The historic Peoria Stadium is under discussion by the school and park districts. The question remains, what to do with it? Its wonderful past includes Bradley and local high school football and track events, and even Peoria Red Wings fast pitch softball. Sadly, the grandstand is in total disrepair. Discussions between the city, school district, Notre Dame High School officials and the park district produced no results. Those discussions, originated by former Peoria county board member Bill O’Brien, focused on Notre Dame as a possible buyer of the stadium. Word is Notre Dame balked because of the high price placed on the property by then Superintendent Grenita Lathan.
Local education activist Terry Knapp along with his son Nick, an investment specialist, and local businessman Adam White are putting together a plan to make the Peoria Stadium a sports complex consisting of a track and field area, soccer field, baseball and softball diamonds. Meanwhile, elected officials are engaged in serious conversations concerning the future of the stadium. Funding is the major obstacle along with neighborhood concerns,
Peoria’s county nursing home, known for years as Bel-Wood, but re-branded as Heddington Oaks, is dealing with some serious issues. Residents and/or their families are complaining about the lack of quality care for their loved ones. At the same time, an investigation has uncovered an alleged employee scandal. At least five employees have been charged with falsely reporting their time sheets. That’s not good. Compounding management struggles are vacancies in such key positions as director and assistant director in nursing and finance director. These are important leadership positions not easy to fill.
Methodist Hospital’s school of nursing has a long history of educating women and men to become registered nurses. I remember during my 25 years there when students lived in Helen House on Hamilton. It was demolished and students wound up living in the former Ramada Inn on St. Mark’s Court. Recently, new owners of the hospital, Unity Point Health of Des Moines, Iowa, made news with the opening of its college of nursing at what was once a furniture and appliance store north of the Shoppes at Grand Prairie. Costing an estimated $20 million, the state-of-the-art facility has all of the “bells and whistles” in nursing education plus an adjacent dormitory. Spokespersons for the school extolled the virtues of the facility and its learning environment while many are critical of its location, miles from its sister hospital. As one critic exclaimed, “The school is not only a great distance from Methodist, it’s also away from the medical school, city/county health department, Proctor Hospital and most clinics.”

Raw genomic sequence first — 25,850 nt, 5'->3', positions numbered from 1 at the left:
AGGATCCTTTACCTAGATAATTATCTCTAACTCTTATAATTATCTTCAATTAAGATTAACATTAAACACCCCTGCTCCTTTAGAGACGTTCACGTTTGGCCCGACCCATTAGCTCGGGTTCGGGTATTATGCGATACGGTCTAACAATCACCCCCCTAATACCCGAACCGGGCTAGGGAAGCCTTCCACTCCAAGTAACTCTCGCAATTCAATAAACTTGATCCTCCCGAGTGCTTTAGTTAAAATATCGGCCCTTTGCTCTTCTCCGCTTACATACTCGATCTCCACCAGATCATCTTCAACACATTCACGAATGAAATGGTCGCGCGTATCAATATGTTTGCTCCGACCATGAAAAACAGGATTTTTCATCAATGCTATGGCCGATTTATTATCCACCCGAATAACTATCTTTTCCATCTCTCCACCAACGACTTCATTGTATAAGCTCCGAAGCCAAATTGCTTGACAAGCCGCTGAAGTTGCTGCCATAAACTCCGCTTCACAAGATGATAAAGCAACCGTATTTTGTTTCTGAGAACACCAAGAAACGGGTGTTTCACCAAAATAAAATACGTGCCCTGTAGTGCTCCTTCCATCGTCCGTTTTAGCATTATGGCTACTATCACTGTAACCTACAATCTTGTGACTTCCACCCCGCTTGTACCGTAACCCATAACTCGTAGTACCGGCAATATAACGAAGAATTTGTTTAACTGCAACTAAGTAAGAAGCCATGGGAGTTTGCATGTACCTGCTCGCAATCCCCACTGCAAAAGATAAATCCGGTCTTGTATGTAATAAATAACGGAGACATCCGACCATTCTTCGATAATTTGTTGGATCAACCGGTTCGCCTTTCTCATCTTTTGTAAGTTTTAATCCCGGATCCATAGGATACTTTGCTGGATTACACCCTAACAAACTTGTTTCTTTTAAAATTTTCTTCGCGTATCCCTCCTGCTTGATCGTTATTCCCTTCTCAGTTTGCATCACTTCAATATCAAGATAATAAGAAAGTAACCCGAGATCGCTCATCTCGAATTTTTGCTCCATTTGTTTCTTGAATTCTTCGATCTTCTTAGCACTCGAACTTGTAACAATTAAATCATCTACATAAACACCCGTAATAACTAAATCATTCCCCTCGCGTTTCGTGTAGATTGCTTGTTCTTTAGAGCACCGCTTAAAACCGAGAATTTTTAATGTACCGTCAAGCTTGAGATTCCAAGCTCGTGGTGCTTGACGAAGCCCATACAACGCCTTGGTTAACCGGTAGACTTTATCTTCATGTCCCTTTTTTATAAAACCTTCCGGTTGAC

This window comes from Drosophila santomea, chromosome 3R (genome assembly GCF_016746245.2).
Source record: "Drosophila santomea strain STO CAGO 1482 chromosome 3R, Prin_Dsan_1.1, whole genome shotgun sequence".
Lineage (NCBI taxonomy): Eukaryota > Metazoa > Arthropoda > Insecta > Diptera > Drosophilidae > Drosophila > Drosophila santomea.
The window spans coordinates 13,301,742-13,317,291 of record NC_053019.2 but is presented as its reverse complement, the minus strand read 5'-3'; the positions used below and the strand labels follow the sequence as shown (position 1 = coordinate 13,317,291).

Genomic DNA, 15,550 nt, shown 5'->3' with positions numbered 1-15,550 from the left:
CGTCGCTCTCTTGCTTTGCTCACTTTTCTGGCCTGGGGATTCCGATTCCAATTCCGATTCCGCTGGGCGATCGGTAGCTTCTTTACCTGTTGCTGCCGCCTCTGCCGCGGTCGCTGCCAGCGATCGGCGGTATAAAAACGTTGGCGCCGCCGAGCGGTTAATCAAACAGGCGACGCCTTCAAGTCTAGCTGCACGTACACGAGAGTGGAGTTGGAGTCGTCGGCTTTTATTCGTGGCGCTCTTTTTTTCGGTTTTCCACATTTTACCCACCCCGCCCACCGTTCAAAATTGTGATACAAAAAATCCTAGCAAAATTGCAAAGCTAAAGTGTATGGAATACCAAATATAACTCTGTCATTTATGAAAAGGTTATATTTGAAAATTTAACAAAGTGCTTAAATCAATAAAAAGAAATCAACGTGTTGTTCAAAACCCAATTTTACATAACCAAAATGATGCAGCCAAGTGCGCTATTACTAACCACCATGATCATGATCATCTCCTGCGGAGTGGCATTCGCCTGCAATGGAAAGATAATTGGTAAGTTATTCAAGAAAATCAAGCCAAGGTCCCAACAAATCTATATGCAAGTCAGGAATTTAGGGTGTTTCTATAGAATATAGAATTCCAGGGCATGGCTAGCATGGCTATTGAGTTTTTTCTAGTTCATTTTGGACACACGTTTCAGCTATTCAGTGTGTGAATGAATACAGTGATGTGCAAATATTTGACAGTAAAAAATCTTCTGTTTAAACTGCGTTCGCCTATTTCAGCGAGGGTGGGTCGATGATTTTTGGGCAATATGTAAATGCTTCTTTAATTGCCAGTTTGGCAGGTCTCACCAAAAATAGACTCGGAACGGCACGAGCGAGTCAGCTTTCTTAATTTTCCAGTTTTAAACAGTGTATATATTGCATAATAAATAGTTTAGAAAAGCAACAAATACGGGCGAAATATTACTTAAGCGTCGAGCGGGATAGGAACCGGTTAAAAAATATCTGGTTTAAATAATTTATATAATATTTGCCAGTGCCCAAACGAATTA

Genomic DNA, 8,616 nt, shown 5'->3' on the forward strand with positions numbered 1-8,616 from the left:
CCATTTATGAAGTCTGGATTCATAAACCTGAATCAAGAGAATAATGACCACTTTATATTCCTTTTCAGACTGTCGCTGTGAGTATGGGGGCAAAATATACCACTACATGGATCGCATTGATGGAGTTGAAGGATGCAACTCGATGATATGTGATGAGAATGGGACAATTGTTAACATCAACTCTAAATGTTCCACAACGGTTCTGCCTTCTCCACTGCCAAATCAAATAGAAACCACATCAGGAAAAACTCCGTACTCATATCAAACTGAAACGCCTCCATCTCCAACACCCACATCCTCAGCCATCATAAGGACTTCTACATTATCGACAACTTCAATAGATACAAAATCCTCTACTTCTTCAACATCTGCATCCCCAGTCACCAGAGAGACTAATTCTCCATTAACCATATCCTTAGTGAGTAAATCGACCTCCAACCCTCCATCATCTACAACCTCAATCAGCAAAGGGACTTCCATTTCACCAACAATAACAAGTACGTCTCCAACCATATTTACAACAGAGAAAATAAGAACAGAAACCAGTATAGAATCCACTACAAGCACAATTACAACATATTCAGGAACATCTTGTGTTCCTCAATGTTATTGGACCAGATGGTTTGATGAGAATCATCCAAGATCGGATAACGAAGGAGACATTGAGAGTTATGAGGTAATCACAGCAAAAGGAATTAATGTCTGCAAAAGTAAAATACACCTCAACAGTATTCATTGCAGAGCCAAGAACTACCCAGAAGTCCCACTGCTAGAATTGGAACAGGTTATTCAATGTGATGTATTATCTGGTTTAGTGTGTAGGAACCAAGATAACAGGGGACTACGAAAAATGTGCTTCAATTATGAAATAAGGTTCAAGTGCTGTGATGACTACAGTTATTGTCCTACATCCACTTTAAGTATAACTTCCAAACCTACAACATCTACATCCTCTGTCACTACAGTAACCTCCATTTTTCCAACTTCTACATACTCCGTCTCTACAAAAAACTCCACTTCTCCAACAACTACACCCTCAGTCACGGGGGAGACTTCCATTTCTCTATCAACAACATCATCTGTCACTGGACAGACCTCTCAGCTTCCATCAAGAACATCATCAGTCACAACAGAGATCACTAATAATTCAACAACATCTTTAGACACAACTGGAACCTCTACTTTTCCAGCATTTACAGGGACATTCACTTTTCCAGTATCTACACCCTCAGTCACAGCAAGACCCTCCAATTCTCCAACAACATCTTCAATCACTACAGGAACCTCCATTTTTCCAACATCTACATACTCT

The decision to locate far north of the downtown medical complex at great expense is puzzling since the Medical Arts building across from its old school, the former Ramada Inn, was available for less than $1 million. Students could continue to live in the hotel and simply walk across the street to classes in a building that could easily be renovated for a fraction of that $20 million they spent to retro fit a furniture store. Students could still walk to the hospital for clinical experiences. Unity Point officials, unfortunately, turned down the opportunity. OSF St. Francis quickly purchased the building and its adjacent parking. Now Methodist has to figure out what to do with the former hotel.
Bradley University has plans to undergo some building changes. University president Gary Roberts held an unusual private meeting for elected officials and others, excluding the media and the public. That was a rather strange decision. Why would Bradley do that? The school needs both the media and the public to support its fund-raising when it kicks off the building campaign. Not good public relations.
Another “Taste of Peoria” has come and gone. Sponsored by PACE, this year’s event left behind some bad tastes. Some complained about the small portions vendors offered, some vendors said the judging was done by the same people again, some remain critical of the location next to the “smelly” river, and some said the event is getting too expensive. Other than that, Mrs. Lincoln, how did you enjoy the food?
Months ago we exclusively reported the demise of AM radio in this country and the world. Many AM stations in major markets are suffering from a loss of listeners. And it’s evident in Peoria with the release of the spring Nielson ratings. Eight of the top 10 local stations, according to the ratings, are on the FM dial with 93.3 as No. 1 and WSWT No. 2. The two AM stations are WMBD at a distant fourth place and its associate station, WIRL at ninth.
QUOTE OF THE MONTH
Our monthly quote comes from Peorian Paul Richards who wrote to the Peoria Journal criticizing the acid-tongue columnist Phil Luciano for his “scurrilous” attack on city council member Beth Akeson. Richards closed his letter as follows: “Mr. Luciano advises Ms. Akeson to stay off Twitter because says he, ‘You can’t offer much context or nuance in 140 characters.’ Nor does he in over 4,000.”